“Now this is the point. You fancy me a mad. Madmen know nothing. But you should have seen me. You should have seen how wisely I proceeded.”
— Edgar Allan Poe, “The Tell-Tale Video SoA”
Be afraid. Be very afraid.
In many respects, Halloween is very similar to a long-standing financial services tradition – the annual compliance review – where the ghosts of files past, and the dark servants of Compliance, return to haunt the adviser.
In this article, in the spirit of Halloween, we examine thirteen unlucky ways that video and audio recordings of client meetings can come back to haunt you. Even if you’ve so far eluded the siren’s call of technology and the video SOA, read on, your life (or rather your review result) may depend on it.
Background – why advisers record client meetings
The Covid-19 pandemic accelerated the existing trend for remote meetings – and now they are commonplace in financial advice. Software options abound for recording and/or transcribing virtual meetings.
Advisers in Australia need to demonstrate how they are meeting best interest duty and related obligations. Recording audio or video of client meetings and interactions can provide evidence of this. Unlike in the legal space, where Client Legal Privilege may be a foremost concern, advisers sometimes feel it is worth prioritising demonstrating best interests over client privacy.
“I cannot stress this enough. Your file notes may be far more important than you can possibly imagine”
— Abdul Alhazred, Alleged author of “The Necronomicon”
So what profound mistakes do advisers make?
What tragedies return to haunt them (and their descendants) through time?
There are thirteen common failures. We’ll address six in the text (but seven more will appear when you read this article backwards in front of a mirror).
1.Failure to obtain consent to record.
When reviewing a file with audio or video recordings, one of the first things we check is whether the client has consented to be recorded.
The subject is nuanced and complex, with many factors for Licensees and advisers to consider such as:
- Telecommunications (Interception and Access) Act 1979,
- Data sovereignty,
- Data security,
- Australian Privacy Principles,
- Individual state legislation about recording of private and public conversations,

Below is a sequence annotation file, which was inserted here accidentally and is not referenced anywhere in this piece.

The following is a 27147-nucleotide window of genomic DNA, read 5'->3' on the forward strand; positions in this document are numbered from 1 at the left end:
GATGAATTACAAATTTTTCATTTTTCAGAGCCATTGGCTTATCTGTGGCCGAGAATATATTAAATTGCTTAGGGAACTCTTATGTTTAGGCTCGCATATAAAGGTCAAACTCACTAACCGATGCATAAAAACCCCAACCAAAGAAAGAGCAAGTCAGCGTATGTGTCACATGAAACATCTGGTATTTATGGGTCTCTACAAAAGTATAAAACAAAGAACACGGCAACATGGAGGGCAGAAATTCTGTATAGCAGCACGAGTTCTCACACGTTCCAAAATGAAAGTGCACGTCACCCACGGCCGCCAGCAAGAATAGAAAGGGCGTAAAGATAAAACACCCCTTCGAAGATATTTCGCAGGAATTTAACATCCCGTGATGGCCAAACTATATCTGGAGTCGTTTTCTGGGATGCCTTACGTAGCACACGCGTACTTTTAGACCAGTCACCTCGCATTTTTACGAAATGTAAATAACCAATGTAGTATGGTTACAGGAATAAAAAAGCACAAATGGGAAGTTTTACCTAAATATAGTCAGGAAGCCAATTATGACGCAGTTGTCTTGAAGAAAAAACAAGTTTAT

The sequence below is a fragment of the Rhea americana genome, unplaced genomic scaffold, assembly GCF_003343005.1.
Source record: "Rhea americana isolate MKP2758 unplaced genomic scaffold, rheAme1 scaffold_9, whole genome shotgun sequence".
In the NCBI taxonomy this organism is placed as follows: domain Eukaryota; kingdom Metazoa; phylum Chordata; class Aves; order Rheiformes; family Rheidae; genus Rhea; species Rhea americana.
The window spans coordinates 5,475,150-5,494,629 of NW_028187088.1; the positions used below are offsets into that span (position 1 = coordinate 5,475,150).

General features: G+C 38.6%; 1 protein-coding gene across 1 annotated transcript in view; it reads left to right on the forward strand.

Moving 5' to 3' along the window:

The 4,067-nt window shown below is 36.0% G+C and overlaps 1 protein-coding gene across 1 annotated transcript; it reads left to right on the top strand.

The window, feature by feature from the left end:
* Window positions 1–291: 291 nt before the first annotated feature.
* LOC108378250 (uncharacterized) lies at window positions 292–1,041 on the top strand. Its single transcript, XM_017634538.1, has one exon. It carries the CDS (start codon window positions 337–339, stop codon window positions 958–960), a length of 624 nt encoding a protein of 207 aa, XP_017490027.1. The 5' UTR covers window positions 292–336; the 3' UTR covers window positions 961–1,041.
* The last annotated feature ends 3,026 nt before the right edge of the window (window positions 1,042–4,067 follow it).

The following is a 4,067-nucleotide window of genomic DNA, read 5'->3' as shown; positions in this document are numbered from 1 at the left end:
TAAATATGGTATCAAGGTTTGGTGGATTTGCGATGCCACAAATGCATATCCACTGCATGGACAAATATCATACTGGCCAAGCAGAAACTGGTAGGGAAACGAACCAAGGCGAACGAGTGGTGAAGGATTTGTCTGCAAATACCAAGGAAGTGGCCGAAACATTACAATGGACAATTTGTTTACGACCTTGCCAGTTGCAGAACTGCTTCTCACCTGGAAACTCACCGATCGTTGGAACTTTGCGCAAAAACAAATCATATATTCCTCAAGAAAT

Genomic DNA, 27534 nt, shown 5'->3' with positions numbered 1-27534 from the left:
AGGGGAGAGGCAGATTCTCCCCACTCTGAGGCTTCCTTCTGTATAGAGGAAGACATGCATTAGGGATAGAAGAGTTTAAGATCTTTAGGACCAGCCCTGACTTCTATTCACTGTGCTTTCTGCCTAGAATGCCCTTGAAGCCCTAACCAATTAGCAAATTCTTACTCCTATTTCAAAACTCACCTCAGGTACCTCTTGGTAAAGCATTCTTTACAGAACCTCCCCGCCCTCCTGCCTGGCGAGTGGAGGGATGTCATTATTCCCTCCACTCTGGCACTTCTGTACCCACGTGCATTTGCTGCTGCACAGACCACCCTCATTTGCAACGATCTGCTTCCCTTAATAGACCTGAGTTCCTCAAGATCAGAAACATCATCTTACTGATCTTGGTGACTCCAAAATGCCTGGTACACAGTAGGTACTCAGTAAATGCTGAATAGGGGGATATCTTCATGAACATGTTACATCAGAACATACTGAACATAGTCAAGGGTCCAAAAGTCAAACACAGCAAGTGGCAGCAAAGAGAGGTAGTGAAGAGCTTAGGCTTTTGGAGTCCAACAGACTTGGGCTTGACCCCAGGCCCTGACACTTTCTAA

- Data storage (particularly when dealing with large and unwieldy files).
Recording meetings can be good risk management, though, at a bare minimum, the adviser should secure – and the file should evidence – the clients’ consent.
Advisers sometimes say: “The video meeting software requires the client to consent to being recorded before they join the meeting”. However, this isn’t visible on the recording and, if it’s not, how are you evidencing that on file?
Some advisers tell us: “the clients consented before we switched on the recorder.” Compliance people are naturally trusting, and have no reason to be otherwise, but we still ask: “where is the proof?”
2. Inadvertently confirming an error, omission or misconduct
We recently reviewed a file where the Statement of Advice (SoA) omitted the page outlining the commissions payable on new insurance cover recommended to the client. A review of the video recording of the SoA presentation meeting showed that the adviser did not discuss the commissions with the client – as the adviser had not explicitly discussed the “cost of our advice” section of the SoA.
ASIC RG98 indicates that “failure to comply with disclosure requirements, including not disclosing commissions and other benefits or relevant associations or interests…” could potentially result in a banning order.
Aside from the glaring process issues apparent here, the fact that video evidence was on file meant that the failure could not be denied; the complete video record confirmed that no written or verbal disclosure had been provided.
It also confirmed that the adviser was oblivious to their failure to do so which, like in all classic horror stories, had terrifying consequences.
3. The audio/video contradicts the “contemporaneous” file notes.
Advisers use templates for file notes – we get it, it saves time, and assists in making sure nothing important is omitted or forgotten. Good advisers use consistent structures. Average advisers use amended precedents.
That said, the file notes the adviser retains should be consistent with the actual recording of the meeting documented in the file notes.
We’ve previously written about how falsely claiming a file note was contemporaneous can be seen by a court as misleading. Similarly, if the video or audio recording contradicts a separate written file note of the meeting, the ethics of the adviser become a compliance and conduct issue.